It’s disturbing as well to see this strangely hilarious fantasy version of Bruce Willis, though I guess there’s some real reason for it.

This flick is a pointless and thinly-veiled allegory for the abdication of reality by pale, sweaty people who’ve ceased living real lives and who now live almost exclusively through the tubes of the internets. It’s utterly simplistic and, dare I say it, stupid, but even worse than that, there’s no real validity to the premise. It’s nonsense.

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Avatar

dir: James “It’s my world, but you can live on it” Cameron
[img_assist|nid=1160|title=The blue worlds in James Cameron's head|desc=|link=none|align=right|width=450|height=315]
For a flick that cost over 300 million Earth dollars to make, I’m not sure that the investment is always visible on the big screen, be it 3D, IMAX or otherwise. Sure, this flick is already the second most successful (in unadjusted dollars) flick of all time just behind some other obscure flick James Cameron made fifteen years ago. But I can’t really see whether it was worth all the fuss.

For three hundred million dollars, or closer to five, if you believe the sceptics who were hoping Cameron’s hubris would be repaid with failure (who now console themselves by screaming “it’s shit!” instead of “it’s going to bomb!”), you’d think there’d be scenes of Scarlett Johannson, Salma Hayek and Penelope Cruz passionately getting it on in the altogether on the top of a diamond encrusted, plutonium powered aircraft carrier from which Cristal-sipping live killer whales covered in mink coats and platinum bling are catapulted into the sun.

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Moon

dir: Duncan Jones
[img_assist|nid=1142|title=Watch out for the giant circle, Sam|desc=|link=none|align=right|width=450|height=335]
Moon is an absolute throwback, to a kinder, gentler, colder era of cinematic science fiction, and it wasn’t until this flick came along that we knew we needed it so much. I won’t go so far as to say this is an utterly brilliant flick, because there aren’t really any elements of tremendous originality or mind-blowing complexity at play. But it is, all the same, a tremendously good flick. Really, really good flick.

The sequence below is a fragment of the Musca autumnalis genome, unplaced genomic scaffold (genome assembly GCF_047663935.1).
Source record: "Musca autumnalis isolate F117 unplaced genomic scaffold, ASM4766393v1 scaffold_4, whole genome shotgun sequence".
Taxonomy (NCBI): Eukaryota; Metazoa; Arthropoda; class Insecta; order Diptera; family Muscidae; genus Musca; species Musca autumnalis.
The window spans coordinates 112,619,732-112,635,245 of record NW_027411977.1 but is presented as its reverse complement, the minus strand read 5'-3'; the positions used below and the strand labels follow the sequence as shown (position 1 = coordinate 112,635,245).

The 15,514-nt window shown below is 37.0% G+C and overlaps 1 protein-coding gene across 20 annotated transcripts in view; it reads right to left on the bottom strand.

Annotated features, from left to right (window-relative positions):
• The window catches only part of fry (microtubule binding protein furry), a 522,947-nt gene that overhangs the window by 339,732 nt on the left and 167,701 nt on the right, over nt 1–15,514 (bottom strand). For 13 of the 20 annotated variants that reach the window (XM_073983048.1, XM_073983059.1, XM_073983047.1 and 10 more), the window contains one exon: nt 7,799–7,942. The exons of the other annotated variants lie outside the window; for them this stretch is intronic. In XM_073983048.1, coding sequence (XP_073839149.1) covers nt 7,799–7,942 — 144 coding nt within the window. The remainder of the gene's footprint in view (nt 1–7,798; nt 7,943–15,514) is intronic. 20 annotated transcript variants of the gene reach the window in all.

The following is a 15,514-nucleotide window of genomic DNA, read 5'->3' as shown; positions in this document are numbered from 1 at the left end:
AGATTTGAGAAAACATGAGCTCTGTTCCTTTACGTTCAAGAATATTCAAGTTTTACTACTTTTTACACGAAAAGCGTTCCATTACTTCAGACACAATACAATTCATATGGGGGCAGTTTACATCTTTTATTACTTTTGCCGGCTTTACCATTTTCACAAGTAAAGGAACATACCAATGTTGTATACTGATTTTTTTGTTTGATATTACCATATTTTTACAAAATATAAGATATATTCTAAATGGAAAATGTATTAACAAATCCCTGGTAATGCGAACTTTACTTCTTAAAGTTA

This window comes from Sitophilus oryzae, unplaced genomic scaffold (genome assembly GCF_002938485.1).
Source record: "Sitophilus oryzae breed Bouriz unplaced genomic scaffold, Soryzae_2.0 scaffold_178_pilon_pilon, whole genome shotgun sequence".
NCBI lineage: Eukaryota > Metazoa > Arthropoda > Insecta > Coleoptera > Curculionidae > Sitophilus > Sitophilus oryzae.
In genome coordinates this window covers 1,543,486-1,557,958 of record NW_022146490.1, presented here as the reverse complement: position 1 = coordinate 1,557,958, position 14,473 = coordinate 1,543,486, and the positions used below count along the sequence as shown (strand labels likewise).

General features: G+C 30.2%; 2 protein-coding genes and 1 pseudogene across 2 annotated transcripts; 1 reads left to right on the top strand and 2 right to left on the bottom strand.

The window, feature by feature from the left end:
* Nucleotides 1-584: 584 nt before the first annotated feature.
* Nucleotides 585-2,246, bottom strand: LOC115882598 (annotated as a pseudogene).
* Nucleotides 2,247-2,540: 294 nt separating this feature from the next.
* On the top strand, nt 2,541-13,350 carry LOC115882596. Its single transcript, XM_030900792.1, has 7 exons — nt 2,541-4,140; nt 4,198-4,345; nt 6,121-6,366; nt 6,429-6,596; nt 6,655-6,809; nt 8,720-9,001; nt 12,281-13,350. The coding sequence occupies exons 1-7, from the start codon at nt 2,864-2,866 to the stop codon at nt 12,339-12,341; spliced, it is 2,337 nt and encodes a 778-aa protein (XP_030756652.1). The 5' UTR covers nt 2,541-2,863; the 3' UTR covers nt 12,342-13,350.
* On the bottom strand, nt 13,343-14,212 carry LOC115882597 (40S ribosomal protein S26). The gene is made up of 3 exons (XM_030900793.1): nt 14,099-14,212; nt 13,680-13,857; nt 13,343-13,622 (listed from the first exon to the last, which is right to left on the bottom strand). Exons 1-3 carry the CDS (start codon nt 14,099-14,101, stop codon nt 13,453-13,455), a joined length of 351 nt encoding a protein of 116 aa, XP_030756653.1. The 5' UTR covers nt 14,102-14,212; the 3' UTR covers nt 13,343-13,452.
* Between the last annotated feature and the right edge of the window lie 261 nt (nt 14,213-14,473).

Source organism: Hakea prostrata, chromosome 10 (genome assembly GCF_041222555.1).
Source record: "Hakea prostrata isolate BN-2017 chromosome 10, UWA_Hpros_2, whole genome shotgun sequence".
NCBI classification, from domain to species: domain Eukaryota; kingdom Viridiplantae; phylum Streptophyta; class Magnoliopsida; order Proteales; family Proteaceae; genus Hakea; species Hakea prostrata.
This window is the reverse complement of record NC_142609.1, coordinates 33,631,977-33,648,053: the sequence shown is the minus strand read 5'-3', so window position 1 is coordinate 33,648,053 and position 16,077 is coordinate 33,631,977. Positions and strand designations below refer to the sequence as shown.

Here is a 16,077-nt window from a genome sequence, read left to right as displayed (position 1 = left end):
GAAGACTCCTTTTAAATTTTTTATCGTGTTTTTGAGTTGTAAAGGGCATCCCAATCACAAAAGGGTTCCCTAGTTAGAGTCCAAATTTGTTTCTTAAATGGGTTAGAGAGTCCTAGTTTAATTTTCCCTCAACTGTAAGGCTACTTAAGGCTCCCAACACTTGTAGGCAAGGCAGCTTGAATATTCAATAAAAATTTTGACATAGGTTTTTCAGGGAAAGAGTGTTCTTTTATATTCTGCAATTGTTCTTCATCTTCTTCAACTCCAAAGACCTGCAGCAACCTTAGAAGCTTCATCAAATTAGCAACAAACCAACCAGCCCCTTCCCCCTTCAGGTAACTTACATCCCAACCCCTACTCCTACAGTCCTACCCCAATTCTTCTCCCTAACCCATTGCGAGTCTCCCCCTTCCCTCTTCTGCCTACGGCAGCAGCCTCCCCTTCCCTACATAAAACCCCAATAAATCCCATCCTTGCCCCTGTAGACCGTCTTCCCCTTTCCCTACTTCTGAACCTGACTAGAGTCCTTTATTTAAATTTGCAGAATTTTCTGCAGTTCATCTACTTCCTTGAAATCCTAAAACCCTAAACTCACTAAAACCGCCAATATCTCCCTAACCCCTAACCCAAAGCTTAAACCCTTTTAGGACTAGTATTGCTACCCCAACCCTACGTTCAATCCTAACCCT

Of course, it will bore the hell out of you if you’re expecting explosions, gunfights or aliens bursting out of people’s chests.

Sam Bell (Sam Rockwell) is the sole occupant and operator of a mining facility some time in the future. This facility, surprisingly enough, happens to be on the moon. Earth’s moon. The world’s energy needs are being taken care of by this facility, which uses harvesters to extract helium-3 from the surface of the moon, which Sam sends them back at regular intervals. He does general maintenance, fix-it jobs the robots and automated parts of the facility can’t take care of, and drives out with a buggy to the harvesters to fix things that have gone wrong.

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Transformers 2: Revenge of the Fallen

dir: Michael Bay
[img_assist|nid=857|title=Which one's the machine? Go on, guess|desc=|link=none|align=right|width=300|height=377]
Michael Bay may be the director most movie reviewers and commenters on the tubes of the internets ridicule and belabour with the hate, but he is extremely successful, and thus virtually untouchable. He is like a shiny metallic titan from one of his movies: towering like a Colossus, legs splayed over the entirety of Hollywood, all his withered critics mewling and mouldering in his gargantuan shadow. The worst reviews, the lowest opinions of thousands, if not millions of people, are nought but ants at the feet of Alexander the Great. We cannot mark, let alone harm him.

If you were to run an algorithm or some kind of search on a review aggregator to find out what words are used most commonly by the majority of film reviewers who tackle his monstrous products, the list would run something like this: “visually spastic” or “incoherent”, “all shiny surfaces with no substance”, “nonsensical plot”, “aggressively violent”, “assault on the senses”, “women looking like glossy pornstars”, “way too long”, “painful, stupid dialogue”, “overedited”, “two dimensional characters”, and “breasts bouncing around in slow motion”.